A questionnaire was sent to all departments of nuclear medicine in Denmark (n=20) asking for details of myocardial perfusion imaging (MPI), including the number of patients examined each year from 1997 to 2001 and the current clinical and technical practice. All (100%) departments replied, and the survey thus covers all MPI performed in Denmark during the period in question. The number of MPI studies (examined patients) was 2,531 in 1997 (0.47 MPI/1,000/year) and 4,961 (0.93 MPI/1,000/year) in 2001, which is a doubling in activity in 5 years. Nineteen (95%) of the Danish departments performed MPI in 2001, and 14 (74%) of these reported that activity had increased over the past 5 years. MPI activity was unevenly distributed between hospitals and regions. In 2001, the university hospitals in the central Copenhagen region (capital) accounted for the highest MPI activity (2.00/1,000/year), while the non-university hospitals in general had the lowest activity rate (0.73/1,000/year). The most pronounced increment found in the period was observed in the university hospitals outside Copenhagen, where activity increased by 300% from 0.44/1,000/year in 1997 to 1.33/1,000/year in 2001. All departments providing MPI used tomographic acquisition technique and all departments used technetium tracers. The more sophisticated techniques of MPI - gated acquisition, attenuation correction and iterative reconstruction - were used in 74%, 32% and 42% of departments, respectively. The stress mode in perfusion studies was dipyridamole/adenosine in 76%, exercise in 18% and dobutamine in 6%. Despite these encouraging figures, MPI activity for 2001 remained well below what is recommended by other national and international societies. The anticipated further increase in nuclear cardiology is encouraging, but the nuclear medicine community needs to address the issues that prevent it from keeping up with demand. In general, the restricted camera time and the limited number of trained personnel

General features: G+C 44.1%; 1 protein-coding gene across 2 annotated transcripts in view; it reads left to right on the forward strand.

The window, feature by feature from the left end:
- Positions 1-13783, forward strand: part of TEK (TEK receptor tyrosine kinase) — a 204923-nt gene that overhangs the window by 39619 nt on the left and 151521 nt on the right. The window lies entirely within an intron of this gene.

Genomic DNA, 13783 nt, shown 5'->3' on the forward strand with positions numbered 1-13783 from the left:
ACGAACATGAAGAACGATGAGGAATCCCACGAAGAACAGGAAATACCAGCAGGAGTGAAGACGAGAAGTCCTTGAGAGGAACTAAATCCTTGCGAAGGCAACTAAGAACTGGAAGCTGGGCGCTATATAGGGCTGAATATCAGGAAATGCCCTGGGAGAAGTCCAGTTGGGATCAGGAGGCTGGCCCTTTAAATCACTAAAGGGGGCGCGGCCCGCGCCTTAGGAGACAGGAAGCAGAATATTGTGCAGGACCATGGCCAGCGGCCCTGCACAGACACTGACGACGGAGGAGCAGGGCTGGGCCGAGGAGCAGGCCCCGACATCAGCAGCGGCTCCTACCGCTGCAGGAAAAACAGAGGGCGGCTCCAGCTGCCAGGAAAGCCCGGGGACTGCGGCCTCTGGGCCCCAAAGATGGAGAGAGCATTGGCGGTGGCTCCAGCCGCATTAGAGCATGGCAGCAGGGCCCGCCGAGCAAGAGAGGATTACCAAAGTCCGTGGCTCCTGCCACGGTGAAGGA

15. Attribution of detected changes in streamflow using multiple working hypotheses

    S. Harrigan

    2013-10-01

    Full Text Available This paper revisits a widely cited study of the Boyne catchment in the east of Ireland that attributed a change in streamflow during the mid-1970s to increased precipitation linked to a shift in the North Atlantic Oscillation. Using the method of Multiple Working Hypotheses we explore a wider set of potential drivers of hydrological change. Rainfall-runoff models are employed to reconstruct streamflow to isolate the effect of climate taking account of both model structure and parameter uncertainty. The Mann–Kendall test for monotonic trend and Pettitt change point test are applied to explore signatures of change. Different to earlier work, arterial drainage and the simultaneous onset of field drainage in the 1970s and early 1980s were inferred to be the predominant driver of change within the Boyne. There is evidence that a change in precipitation regime is also present, albeit to a lesser extent. This new explanation posits that multiple drivers acting simultaneously were responsible for the observed change. This work highlights the utility of the Multiple Working Hypotheses framework in moving towards more rigorous attribution, which is an important part of managing unfolding impacts on hydrological systems.